Brussels, 29 January 2014
Disenfranchisement: Commission acts to defend voting rights of EU citizens abroad
The European Commission has today issued guidance to EU-Member States which have rules in place leading to a loss of voting rights for citizens in national elections, simply because they have exercised their right to free movement in the EU. Five Member States (Denmark, Ireland, Cyprus, Malta and the United Kingdom) currently apply regimes which have that effect. Whilst under the existing EU Treaties, Member States are competent to determine who can benefit from the right to vote in national elections, such disenfranchisement practices can negatively affect EU free movement rights. Such disenfranchisement practices are also at odds with the founding premise of EU citizenship which is meant to give citizens additional rights, rather than depriving them of rights.
“The right to vote is one of the fundamental political rights of citizenship. It is part of the very fabric of democracy. Depriving citizens of their right to vote once they move to another EU country is effectively tantamount to punishing citizens for having exercised their right to free movement. Such practices risk making them second-class citizens,” said Vice-President Viviane Reding, the EU’s Justice Commissioner. “In letters, petitions and citizens' dialogues, citizens have made clear to us just how important this issue is to them. This is why, in the 2013 EU Citizenship Report, the Commission made a pledge to address the matter. Today we are doing our part of the job. We are calling on Member States to show greater flexibility and are issuing proportionate guidance to the five countries concerned so that citizens can get back on the electoral roll of their home country. I hope Member States will be ready to address these very concrete concerns, because disenfranchisement is a big deal for the individuals concerned.”
Five EU countries currently have national rules leading to a loss of national voting rights as a result of periods spent residing abroad (Denmark, Ireland, Cyprus, Malta and the United Kingdom). The rules vary considerably, with Cypriot citizens losing their vote if they have not resided in Cyprus six months prior to an election, while British citizens need to have been registered to vote at an address in the UK in the last 15 years (see overview in the Annex). There are other Member States which allow their EU nationals to maintain the right to vote under certain conditions, such as Austria, which requires citizens residing abroad to periodically renew their registration on the electoral roll, or Germany, which requires citizens to be familiar with and affected by national politics or to have resided in Germany for at least three months during the last 25 years.
The main justification for disenfranchisement rules – that citizens living abroad no longer have sufficient links with their home country – seems outdated in today’s interconnected world.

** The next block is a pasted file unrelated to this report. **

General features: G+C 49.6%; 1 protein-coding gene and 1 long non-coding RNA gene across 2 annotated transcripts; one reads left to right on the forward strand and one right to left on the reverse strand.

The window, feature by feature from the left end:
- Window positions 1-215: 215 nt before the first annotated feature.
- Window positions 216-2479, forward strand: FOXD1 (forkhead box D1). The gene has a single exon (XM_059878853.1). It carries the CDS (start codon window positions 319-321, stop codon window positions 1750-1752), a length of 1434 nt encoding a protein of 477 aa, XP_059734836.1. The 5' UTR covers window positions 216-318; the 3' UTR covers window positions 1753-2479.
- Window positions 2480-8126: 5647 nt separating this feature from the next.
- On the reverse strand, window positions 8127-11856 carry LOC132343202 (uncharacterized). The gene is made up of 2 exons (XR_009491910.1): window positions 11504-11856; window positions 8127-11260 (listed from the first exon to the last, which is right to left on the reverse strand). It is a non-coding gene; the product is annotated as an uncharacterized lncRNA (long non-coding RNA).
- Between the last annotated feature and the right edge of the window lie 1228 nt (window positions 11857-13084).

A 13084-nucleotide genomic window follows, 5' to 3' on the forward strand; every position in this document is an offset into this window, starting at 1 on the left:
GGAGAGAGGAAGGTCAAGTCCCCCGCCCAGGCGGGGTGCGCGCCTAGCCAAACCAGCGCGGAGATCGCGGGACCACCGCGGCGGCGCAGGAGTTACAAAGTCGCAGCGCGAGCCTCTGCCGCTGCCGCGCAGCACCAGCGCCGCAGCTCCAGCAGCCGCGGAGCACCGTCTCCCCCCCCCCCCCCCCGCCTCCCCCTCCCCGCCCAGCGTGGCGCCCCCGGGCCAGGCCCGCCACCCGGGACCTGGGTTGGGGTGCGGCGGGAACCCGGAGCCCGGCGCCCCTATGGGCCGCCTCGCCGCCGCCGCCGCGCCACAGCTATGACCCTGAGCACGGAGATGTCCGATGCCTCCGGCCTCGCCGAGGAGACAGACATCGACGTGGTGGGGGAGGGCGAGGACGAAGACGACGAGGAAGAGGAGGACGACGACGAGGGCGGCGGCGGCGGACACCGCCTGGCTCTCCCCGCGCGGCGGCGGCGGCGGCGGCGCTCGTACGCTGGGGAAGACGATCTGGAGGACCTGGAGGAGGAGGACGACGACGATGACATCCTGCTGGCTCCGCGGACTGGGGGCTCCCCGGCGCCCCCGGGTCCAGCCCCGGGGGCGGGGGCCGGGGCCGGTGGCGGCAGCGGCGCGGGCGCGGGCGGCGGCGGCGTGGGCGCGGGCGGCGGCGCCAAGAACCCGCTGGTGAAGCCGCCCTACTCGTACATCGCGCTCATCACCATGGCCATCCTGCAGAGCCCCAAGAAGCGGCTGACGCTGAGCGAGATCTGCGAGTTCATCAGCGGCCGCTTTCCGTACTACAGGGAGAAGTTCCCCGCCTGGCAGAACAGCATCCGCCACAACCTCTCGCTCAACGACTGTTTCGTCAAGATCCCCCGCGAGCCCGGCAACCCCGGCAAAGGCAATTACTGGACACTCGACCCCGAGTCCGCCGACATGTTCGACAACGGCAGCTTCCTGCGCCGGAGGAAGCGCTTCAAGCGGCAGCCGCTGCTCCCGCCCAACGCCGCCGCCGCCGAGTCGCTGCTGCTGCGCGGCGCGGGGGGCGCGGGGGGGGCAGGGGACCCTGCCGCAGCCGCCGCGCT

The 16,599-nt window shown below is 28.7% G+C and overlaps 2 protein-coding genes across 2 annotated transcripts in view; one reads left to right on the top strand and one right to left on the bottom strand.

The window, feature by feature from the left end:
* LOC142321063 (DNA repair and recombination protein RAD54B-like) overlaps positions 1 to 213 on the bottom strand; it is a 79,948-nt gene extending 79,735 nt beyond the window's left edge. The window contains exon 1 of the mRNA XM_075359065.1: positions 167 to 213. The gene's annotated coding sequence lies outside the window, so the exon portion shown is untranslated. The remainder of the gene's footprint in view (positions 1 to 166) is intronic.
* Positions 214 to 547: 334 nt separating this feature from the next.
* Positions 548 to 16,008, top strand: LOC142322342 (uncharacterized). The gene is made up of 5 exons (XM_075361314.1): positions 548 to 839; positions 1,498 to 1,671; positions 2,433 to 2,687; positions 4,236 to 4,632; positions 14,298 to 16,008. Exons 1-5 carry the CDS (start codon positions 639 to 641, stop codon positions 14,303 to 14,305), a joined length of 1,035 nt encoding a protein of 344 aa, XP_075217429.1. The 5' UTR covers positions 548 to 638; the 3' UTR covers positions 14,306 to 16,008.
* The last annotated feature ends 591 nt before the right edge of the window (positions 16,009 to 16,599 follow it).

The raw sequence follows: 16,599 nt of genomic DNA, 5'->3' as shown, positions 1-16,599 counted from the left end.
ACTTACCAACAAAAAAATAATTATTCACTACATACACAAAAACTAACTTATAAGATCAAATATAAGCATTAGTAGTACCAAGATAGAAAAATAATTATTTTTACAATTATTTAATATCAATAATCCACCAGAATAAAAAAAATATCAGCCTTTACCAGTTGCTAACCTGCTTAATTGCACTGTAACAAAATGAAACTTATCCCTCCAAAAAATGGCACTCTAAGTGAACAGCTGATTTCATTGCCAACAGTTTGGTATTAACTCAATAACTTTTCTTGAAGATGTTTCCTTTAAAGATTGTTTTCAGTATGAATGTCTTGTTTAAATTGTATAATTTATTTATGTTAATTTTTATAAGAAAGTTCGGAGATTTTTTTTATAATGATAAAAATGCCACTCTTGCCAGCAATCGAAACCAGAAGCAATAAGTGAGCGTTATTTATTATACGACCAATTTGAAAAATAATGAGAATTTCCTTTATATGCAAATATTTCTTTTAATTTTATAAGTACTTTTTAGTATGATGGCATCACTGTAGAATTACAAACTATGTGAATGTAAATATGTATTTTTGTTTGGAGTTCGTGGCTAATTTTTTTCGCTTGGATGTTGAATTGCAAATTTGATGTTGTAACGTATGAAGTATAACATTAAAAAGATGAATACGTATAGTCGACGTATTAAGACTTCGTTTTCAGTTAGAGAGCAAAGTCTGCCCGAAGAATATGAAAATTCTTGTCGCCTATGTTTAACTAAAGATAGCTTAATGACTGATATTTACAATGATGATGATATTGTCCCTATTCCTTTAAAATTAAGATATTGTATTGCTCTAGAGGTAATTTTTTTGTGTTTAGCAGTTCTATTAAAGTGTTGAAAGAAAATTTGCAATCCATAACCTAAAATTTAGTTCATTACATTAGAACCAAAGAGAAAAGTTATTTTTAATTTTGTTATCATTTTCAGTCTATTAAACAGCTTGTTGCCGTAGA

Today’s guidance issued by the Commission aims to tackle the problem in a proportionate way by inviting Member States to:
A Danish couple moved to Poland to work there, whilst their daughter stayed in Denmark to finish her studies. They often go back to Copenhagen to see their family and friends and remain closely tuned in to political and social developments in Denmark where they intend to return eventually. However, they cannot vote in national elections, as Danish citizens leaving the country are only allowed to remain on the electoral rolls if they intend to return within two years.
A British pensioner moved to France after he retired but remains in close contact with friends and family back in the UK. He still owns a flat in the UK and follows political developments there through current affairs programmes on British radio and TV, widely available in other EU countries. However, 15 years after retiring, he can no longer vote in British national elections.
EU citizenship gives EU citizens the rights to vote and stand as candidates in local and European elections in their EU country of residence under the same conditions as nationals. However, these rights do not extend to national elections, and – in the 13 Member States where regions are vested with legislative capacities – the regional elections.
In the 2010 EU Citizenship Report, the Commission identified the issue of ‘disenfranchisement’ as a problem for EU citizens making use of their free movement rights and launched a discussion on possible solutions.
On 19 February 2013, the European Parliament and the Commission held a joint hearing on EU citizenship. Participants, including citizens affected, civil society representatives, Members of the European Parliament and experts underlined the need to reassess existing policies that disenfranchise citizens — and the justifications underpinning them — in the light of current developments towards more inclusive democratic participation within the EU.
In, addition, in a recent Eurobarometer on electoral rights, two thirds of respondents thought that it was not justified that they lose their right to vote in national elections in their country of origin simply because they reside in another EU country.
The 2013 EU Citizenship Report set out 12 concrete ways to help Europeans make better use of their EU rights, from looking for a job in another EU country to ensuring stronger participation in the democratic life of the Union. The Commission committed in the report to working on constructive ways to enable EU citizens to keep their right to vote in national elections in their country of origin.
Press pack (Commission Communication and Recommendation):
European Commission – EU Citizenship – Electoral rights:
Homepage of Vice-President Viviane Reding, EU Justice Commissioner:
Follow the Vice-President on Twitter: @VivianeRedingEU
Follow EU Justice on Twitter: @EU_Justice
1. The situation in the Member States